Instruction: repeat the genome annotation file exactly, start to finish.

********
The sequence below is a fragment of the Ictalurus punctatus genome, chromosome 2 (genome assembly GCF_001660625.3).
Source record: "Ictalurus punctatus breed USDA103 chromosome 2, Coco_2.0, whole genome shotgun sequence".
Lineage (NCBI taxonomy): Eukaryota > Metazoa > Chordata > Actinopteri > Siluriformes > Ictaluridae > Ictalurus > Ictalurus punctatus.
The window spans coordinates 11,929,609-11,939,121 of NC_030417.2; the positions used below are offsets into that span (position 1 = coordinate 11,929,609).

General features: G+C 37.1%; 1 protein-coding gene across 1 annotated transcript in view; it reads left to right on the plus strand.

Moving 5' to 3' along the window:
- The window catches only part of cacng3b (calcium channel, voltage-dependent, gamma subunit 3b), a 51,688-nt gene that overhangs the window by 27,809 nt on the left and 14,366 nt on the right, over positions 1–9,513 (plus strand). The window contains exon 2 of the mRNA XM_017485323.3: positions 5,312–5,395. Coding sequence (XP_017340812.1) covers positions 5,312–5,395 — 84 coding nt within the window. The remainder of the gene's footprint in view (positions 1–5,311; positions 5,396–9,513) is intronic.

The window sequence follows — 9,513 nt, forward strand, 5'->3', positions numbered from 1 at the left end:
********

The sequence below is a fragment of the Ictalurus punctatus genome, chromosome 2 (genome assembly GCF_001660625.3).
Source record: "Ictalurus punctatus breed USDA103 chromosome 2, Coco_2.0, whole genome shotgun sequence".
Lineage (NCBI taxonomy): Eukaryota > Metazoa > Chordata > Actinopteri > Siluriformes > Ictaluridae > Ictalurus > Ictalurus punctatus.
The window spans coordinates 11,929,609-11,939,121 of NC_030417.2; the positions used below are offsets into that span (position 1 = coordinate 11,929,609).

General features: G+C 37.1%; 1 protein-coding gene across 1 annotated transcript in view; it reads left to right on the plus strand.

Moving 5' to 3' along the window:
- The window catches only part of cacng3b (calcium channel, voltage-dependent, gamma subunit 3b), a 51,688-nt gene that overhangs the window by 27,809 nt on the left and 14,366 nt on the right, over positions 1–9,513 (plus strand). The window contains exon 2 of the mRNA XM_017485323.3: positions 5,312–5,395. Coding sequence (XP_017340812.1) covers positions 5,312–5,395 — 84 coding nt within the window. The remainder of the gene's footprint in view (positions 1–5,311; positions 5,396–9,513) is intronic.

The window sequence follows — 9,513 nt, forward strand, 5'->3', positions numbered from 1 at the left end: